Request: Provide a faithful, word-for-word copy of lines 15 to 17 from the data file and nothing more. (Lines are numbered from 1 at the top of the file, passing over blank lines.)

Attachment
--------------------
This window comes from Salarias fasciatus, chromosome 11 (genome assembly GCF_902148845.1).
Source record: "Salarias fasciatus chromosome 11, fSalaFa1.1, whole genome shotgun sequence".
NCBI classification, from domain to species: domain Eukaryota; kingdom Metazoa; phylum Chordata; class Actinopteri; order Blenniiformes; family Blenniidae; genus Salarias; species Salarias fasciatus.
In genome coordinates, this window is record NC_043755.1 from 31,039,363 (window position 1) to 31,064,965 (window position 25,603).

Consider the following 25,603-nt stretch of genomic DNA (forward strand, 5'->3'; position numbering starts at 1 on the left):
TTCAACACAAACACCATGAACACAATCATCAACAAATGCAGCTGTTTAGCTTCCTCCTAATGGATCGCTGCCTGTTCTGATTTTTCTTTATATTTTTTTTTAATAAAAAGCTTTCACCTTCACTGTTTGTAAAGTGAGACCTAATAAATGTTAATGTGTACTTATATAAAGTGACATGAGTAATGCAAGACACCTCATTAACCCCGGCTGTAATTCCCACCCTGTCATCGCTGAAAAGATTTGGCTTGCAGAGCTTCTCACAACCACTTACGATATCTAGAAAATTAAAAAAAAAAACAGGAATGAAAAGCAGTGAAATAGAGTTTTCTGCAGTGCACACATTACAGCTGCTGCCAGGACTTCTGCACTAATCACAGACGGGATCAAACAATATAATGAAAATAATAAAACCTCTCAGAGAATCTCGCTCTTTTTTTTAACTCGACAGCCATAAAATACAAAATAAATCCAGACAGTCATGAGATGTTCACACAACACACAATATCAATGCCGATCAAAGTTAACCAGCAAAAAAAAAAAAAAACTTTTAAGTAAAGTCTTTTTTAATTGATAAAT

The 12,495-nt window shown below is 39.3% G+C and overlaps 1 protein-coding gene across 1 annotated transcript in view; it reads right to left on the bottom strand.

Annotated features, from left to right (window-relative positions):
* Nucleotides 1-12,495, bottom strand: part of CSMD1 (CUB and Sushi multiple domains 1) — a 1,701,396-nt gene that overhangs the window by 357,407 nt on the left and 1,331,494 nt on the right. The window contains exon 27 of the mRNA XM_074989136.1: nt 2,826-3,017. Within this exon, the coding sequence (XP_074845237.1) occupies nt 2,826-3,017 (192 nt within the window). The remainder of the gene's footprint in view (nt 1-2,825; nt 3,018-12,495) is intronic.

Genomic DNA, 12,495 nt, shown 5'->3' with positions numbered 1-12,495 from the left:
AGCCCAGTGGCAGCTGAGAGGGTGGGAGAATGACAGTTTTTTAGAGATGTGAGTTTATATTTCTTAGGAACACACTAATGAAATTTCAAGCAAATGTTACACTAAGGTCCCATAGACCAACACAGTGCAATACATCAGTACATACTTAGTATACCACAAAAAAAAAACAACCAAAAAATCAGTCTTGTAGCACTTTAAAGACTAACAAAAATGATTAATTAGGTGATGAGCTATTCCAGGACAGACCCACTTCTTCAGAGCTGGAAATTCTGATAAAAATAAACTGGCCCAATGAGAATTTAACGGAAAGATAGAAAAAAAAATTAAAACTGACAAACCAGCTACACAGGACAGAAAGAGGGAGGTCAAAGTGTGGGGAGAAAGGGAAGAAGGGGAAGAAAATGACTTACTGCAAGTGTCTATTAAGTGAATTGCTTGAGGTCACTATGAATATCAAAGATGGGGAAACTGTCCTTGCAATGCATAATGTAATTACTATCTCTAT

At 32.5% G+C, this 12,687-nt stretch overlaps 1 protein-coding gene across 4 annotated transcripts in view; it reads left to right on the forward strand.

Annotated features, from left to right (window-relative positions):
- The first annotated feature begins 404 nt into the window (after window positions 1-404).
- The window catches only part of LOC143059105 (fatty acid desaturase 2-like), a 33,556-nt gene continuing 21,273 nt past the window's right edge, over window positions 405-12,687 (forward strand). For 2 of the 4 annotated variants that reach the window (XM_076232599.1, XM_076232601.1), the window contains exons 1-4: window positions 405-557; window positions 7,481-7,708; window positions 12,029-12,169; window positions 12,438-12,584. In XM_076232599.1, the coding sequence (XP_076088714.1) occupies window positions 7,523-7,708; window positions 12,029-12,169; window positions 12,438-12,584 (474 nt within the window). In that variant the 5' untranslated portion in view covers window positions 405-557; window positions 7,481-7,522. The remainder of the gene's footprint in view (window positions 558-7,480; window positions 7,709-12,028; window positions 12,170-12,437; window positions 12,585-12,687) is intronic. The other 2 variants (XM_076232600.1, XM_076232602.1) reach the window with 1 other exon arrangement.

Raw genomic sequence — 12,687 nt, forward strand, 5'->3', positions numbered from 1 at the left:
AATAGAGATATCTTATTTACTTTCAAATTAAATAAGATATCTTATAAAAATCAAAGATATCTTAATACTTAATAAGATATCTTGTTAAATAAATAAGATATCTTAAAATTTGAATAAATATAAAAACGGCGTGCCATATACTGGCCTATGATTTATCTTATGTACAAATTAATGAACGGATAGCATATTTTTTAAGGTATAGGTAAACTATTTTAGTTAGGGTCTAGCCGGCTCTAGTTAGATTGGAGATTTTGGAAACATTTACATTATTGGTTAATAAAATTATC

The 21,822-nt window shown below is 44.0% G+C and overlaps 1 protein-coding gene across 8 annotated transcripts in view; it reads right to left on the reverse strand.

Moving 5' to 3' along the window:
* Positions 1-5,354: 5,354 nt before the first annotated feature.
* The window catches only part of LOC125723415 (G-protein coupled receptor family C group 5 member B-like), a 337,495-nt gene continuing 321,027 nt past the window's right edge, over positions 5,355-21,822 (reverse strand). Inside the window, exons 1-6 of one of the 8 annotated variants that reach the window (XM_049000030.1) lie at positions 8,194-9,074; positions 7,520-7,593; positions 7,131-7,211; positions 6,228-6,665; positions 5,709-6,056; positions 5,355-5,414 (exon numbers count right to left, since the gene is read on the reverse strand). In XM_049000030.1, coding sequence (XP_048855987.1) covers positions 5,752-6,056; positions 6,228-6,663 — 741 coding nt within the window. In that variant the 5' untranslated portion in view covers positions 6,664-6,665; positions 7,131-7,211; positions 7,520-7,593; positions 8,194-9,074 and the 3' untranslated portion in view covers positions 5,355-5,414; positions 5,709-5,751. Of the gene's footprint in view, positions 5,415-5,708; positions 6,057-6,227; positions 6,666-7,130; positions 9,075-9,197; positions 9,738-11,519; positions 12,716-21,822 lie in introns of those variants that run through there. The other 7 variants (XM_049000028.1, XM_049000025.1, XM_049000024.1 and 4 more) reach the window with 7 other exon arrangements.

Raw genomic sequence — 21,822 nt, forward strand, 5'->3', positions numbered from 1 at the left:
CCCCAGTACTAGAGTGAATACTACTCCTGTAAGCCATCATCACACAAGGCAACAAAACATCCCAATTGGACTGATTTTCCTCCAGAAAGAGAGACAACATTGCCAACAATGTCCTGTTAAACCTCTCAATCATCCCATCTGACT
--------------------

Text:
- The window catches only part of LOC143059105 (fatty acid desaturase 2-like), a 33,556-nt gene continuing 21,273 nt past the window's right edge, over window positions 405-12,687 (forward strand). For 2 of the 4 annotated variants that reach the window (XM_076232599.1, XM_076232601.1), the window contains exons 1-4: window positions 405-557; window positions 7,481-7,708; window positions 12,029-12,169; window positions 12,438-12,584. In XM_076232599.1, the coding sequence (XP_076088714.1) occupies window positions 7,523-7,708; window positions 12,029-12,169; window positions 12,438-12,584 (474 nt within the window). In that variant the 5' untranslated portion in view covers window positions 405-557; window positions 7,481-7,522. The remainder of the gene's footprint in view (window positions 558-7,480; window positions 7,709-12,028; window positions 12,170-12,437; window positions 12,585-12,687) is intronic. The other 2 variants (XM_076232600.1, XM_076232602.1) reach the window with 1 other exon arrangement.

Raw genomic sequence — 12,687 nt, forward strand, 5'->3', positions numbered from 1 at the left:
AATAGAGATATCTTATTTACTTTCAAATTAAATAAGATATCTTATAAAAATCAAAGATATCTTAATACTTAATAAGATATCTTGTTAAATAAATAAGATATCTTAAAATTTGAATAAATATAAAAACGGCGTGCCATATACTGGCCTATGATTTATCTTATGTACAAATTAATGAACGGATAGCATATTTTTTAAGGTATAGGTAAACTATTTTAGTTAGGGTCTAGCCGGCTCTAGTTAGATTGGAGATTTTGGAAACATTTACATTATTGGTTAATAAAATTATC